In Korea at least, and perhaps also South Asia, lighter skin is considered more attractive because people with dark skin worked in the fields. Both of these are something to look down in Korea, which is peculiar since two generations ago, virtually everybody here was a dirt-poor farmer. Memories are short, though, so in the summer women and children wear Darth Vader-like visors and carry umbrellas to protect themselves from the evils of the sun.

It's ironic, of course. It's one thing if whites prefer lighter-skinned blacks or Indians, but it's another for minorities, who already know what it's like to be stereotyped and face discrimination, to practice this themselves. The racism against blacks among both South Asian and East Asian communities is simply astonishing. I've heard friends and relatives say things like "he's black, but he was nice" and "even though she's black, she's good-looking". Neither would tolerate "oh, that Chinese guy..." or "that weird terrorist-looking guy", but then, neither seems to think very hard.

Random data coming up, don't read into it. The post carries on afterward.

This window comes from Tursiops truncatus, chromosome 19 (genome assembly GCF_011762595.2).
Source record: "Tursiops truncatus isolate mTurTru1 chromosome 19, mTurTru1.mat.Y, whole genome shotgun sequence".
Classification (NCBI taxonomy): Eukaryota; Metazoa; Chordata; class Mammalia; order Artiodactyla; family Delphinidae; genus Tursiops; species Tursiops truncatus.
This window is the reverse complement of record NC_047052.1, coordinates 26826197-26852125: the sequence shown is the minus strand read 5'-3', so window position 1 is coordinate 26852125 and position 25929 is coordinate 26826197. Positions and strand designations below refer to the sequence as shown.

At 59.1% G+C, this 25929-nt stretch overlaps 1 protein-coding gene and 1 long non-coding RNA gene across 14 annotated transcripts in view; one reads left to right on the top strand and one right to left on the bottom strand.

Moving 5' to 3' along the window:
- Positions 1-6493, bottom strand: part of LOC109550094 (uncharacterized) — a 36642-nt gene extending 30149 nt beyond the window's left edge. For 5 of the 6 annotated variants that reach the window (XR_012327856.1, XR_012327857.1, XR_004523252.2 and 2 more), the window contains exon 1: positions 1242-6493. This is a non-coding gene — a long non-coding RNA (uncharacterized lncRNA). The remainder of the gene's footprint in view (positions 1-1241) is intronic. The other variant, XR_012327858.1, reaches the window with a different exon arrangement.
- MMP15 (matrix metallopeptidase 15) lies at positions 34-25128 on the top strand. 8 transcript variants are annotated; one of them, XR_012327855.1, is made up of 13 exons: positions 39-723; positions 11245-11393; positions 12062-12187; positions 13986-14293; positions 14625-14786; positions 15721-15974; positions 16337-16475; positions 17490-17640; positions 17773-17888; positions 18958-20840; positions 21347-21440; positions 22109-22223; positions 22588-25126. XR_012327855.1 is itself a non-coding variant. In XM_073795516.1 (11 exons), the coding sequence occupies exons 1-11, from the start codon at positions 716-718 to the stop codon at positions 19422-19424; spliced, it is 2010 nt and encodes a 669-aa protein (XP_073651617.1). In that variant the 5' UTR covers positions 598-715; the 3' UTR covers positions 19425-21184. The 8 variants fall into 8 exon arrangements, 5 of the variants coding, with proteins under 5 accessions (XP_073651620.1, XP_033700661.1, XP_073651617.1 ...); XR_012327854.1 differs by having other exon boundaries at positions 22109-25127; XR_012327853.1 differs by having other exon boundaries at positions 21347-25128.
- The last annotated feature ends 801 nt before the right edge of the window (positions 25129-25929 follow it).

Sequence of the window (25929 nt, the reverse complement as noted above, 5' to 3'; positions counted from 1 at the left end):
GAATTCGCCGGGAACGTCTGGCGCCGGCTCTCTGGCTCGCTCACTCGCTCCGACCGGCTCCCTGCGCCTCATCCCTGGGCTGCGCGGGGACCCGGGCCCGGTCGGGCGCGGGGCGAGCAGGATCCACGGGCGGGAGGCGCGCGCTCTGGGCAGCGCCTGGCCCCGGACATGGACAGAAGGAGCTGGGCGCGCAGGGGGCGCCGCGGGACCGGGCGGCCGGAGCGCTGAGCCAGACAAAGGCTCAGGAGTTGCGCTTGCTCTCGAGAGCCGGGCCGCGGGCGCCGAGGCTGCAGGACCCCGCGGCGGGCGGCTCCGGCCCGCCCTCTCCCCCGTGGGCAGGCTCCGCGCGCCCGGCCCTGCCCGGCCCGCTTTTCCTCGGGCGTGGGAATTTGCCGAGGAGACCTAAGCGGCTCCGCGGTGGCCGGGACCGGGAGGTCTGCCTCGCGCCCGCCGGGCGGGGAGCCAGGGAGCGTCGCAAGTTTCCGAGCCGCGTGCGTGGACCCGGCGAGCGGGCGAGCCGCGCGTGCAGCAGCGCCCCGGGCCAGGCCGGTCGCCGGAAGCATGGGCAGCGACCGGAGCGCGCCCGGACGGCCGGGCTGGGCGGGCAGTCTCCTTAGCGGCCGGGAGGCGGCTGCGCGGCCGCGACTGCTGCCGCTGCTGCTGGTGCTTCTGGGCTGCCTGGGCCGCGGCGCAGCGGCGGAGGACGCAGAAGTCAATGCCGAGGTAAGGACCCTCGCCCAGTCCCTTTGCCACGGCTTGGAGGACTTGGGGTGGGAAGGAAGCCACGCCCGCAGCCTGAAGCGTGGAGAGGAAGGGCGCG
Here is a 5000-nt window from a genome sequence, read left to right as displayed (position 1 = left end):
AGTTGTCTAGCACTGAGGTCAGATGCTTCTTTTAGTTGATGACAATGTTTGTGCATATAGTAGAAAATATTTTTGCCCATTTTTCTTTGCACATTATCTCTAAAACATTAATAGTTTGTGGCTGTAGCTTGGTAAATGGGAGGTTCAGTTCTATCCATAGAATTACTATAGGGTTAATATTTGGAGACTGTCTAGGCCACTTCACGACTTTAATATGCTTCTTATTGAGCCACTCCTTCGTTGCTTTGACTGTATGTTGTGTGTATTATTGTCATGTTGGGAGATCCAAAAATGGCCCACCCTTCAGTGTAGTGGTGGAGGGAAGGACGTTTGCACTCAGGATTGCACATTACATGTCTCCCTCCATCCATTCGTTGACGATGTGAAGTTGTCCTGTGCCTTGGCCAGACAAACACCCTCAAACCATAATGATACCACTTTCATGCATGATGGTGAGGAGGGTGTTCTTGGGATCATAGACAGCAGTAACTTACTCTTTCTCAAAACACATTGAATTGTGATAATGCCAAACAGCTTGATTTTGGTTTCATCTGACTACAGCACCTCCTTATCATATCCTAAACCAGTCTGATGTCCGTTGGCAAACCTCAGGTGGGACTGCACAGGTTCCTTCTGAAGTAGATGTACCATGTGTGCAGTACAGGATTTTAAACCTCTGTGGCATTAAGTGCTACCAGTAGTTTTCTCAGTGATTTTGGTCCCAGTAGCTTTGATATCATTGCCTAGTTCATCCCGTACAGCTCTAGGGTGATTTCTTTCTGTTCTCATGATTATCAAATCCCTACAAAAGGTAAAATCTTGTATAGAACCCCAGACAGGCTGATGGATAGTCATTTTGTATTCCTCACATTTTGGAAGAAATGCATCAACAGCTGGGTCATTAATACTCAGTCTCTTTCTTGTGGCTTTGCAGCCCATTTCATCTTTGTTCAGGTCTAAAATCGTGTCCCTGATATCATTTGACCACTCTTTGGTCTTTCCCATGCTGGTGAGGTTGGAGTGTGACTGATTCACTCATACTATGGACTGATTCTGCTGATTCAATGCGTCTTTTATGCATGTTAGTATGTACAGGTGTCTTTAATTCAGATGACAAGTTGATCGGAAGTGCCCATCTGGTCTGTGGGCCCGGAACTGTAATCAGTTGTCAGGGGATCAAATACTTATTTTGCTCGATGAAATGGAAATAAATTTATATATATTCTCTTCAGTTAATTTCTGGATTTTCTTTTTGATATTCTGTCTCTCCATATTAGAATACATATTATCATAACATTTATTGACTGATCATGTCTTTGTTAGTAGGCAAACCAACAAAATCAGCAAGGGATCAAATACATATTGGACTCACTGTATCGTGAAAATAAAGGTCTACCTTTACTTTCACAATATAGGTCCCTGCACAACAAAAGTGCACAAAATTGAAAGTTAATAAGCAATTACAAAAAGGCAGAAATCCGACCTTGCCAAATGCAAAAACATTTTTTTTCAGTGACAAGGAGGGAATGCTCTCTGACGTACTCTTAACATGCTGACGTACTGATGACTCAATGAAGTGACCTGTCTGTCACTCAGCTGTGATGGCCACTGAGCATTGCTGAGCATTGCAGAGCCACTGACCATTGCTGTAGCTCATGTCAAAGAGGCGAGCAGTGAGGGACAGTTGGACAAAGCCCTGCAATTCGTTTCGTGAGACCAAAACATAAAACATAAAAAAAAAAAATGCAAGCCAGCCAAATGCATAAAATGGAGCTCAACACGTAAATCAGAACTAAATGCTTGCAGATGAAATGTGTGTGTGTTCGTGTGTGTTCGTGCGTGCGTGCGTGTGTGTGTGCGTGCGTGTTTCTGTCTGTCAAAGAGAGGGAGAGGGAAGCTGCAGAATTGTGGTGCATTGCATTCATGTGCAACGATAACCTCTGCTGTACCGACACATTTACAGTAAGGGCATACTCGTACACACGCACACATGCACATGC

Monday, January 18, 2010

Yen holds its own

News reports indicate that the Japanese yen closed down slightly after Monday's trading, but as far as I'm concerned, the yen should hold its head high. My 500-yen coin was 2 for 4 in picking the outcome of this weekend's playoff games, beating my dismal 1-3. CNN's Peter King correctly predicted two of four games this week and this team of experts at ESPN wasn't much better.